·         Coast Guard surveillance: National coastguards will be part of the European Border and Coast Guard to the extent that they carry out border control tasks. The mandates of the European Fisheries Control Agency and the European Maritime Safety Agency will be aligned to the new European Border and Coast Guard. The three Agencies will be able to launch joint surveillance operations, for instance by jointly operating Remotely Piloted Aircraft Systems (drones) in the Mediterranean Sea.

·         A mandate to work in third countries: The Agency will have a new mandate to send liaison officers to and launch joint operations with neighbouring third countries, including operating on their territory.

·         A stronger role in returns: A European Return Office will be established within the Agency to allow for the deployment of European Return Intervention Teams composed of escorts, monitors and return specialists who will work to effectively return illegally staying third country nationals. A standard European travel document for return will ensure a wider acceptance of returnees by third countries.

·         Guaranteeing Internal Security: The Agency will include cross-border crime and terrorism in its risk analysis and cooperate with other Union agencies and international organisations on the prevention of terrorism, in full respect of fundamental rights.

To increase security within the Schengen area, the Commission is proposing a targeted modification of the Schengen Borders Code to introduce mandatory systematic checks of EU citizens at external land, sea, and air borders. Obligatory checks on EU citizens will be introduced against databases such as the Schengen Information System, the Interpol Stolen and Lost Travel Documents Database and relevant national systems, in order to verify that persons arriving do not represent a threat to public order and internal security. The proposal also reinforces the need to verify the biometric identifiers in the passports of EU citizens in case of doubts on the authenticity of the passport or on the legitimacy of the holder. Checks will now also be mandatory when exiting the European Union.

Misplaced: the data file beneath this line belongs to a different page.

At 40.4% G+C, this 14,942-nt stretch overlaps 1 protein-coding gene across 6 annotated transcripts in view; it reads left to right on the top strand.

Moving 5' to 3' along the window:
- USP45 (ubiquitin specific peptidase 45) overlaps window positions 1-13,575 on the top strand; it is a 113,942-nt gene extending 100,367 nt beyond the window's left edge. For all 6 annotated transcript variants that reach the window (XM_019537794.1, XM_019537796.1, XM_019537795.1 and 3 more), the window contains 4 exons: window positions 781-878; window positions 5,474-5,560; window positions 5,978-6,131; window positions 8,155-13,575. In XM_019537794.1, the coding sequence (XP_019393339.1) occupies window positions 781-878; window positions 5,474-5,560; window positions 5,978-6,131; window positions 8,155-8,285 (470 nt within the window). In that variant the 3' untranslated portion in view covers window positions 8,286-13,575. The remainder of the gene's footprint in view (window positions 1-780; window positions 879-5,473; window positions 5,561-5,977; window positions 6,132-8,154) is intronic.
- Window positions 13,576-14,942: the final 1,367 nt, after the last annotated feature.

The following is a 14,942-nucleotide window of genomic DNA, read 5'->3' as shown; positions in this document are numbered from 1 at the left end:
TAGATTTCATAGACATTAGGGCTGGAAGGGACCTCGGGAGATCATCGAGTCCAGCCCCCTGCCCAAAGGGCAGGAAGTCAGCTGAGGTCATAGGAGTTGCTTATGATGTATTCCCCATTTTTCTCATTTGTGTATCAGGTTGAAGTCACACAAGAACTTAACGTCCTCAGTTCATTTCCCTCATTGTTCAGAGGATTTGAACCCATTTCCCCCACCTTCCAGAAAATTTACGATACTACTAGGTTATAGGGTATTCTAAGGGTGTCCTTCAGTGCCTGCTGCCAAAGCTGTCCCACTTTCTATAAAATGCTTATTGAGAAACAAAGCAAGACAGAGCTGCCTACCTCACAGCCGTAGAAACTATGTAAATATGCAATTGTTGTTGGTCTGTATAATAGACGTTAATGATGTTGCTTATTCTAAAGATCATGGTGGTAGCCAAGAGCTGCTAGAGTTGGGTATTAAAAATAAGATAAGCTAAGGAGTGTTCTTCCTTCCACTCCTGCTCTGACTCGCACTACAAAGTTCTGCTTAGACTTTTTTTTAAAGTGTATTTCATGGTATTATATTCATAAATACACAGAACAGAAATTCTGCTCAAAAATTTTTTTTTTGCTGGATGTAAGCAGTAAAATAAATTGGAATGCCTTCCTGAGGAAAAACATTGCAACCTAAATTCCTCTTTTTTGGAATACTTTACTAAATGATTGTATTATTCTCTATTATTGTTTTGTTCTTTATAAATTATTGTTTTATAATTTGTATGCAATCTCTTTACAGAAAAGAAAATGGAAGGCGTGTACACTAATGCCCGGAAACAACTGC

In principle, since controls on documents and persons can be carried out in parallel, authorities should be able to consult relevant databases without delaying border crossings. The rules provide for flexibility in cases where systematic checks could have a disproportionate impact on the flow of traffic at the border. In such cases Member States can, based on risk assessments, decide to carry out targeted checks at some land and sea borders crossings. The risk assessment shall be communicated to the Agency, which can assess the way the exception is applied in its vulnerability assessment.